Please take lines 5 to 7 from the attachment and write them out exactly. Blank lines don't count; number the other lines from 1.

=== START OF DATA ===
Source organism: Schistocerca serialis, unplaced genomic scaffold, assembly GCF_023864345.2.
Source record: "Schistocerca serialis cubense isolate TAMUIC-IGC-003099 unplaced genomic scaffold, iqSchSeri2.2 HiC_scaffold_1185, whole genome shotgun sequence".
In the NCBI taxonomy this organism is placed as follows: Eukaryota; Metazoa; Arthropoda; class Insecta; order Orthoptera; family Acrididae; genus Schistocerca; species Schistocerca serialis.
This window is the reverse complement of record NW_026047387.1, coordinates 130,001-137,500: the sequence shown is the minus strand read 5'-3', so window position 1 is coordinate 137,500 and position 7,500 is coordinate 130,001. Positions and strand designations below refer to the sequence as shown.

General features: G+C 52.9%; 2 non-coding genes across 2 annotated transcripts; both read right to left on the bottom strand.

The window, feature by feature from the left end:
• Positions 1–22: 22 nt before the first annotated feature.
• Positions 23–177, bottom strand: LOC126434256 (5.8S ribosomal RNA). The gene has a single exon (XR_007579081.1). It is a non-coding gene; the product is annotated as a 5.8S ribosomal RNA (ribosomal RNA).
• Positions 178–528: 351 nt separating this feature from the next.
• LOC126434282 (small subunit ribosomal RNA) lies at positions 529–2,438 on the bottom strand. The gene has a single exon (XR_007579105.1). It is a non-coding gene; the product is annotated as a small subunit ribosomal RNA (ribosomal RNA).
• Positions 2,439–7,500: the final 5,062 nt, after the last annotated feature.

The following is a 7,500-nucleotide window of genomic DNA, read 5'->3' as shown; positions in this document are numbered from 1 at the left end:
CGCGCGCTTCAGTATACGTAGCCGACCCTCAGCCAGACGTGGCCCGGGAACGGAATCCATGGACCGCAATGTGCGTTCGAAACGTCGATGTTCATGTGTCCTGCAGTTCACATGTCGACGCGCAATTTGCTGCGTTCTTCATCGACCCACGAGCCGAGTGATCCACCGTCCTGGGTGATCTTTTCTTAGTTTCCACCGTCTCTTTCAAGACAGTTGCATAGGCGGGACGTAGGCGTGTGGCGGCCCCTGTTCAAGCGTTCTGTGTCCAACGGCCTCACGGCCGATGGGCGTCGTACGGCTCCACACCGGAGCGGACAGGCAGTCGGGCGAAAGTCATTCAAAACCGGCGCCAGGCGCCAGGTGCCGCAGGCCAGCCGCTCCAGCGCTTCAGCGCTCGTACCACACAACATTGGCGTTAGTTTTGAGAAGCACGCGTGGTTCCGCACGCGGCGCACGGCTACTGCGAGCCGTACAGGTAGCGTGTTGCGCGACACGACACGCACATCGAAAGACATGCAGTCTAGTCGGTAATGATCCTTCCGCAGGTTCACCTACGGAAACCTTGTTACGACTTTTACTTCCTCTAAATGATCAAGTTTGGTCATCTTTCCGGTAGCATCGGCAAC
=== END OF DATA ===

General features: G+C 52.9%; 2 non-coding genes across 2 annotated transcripts; both read right to left on the bottom strand.

The window, feature by feature from the left end:
• Positions 1–22: 22 nt before the first annotated feature.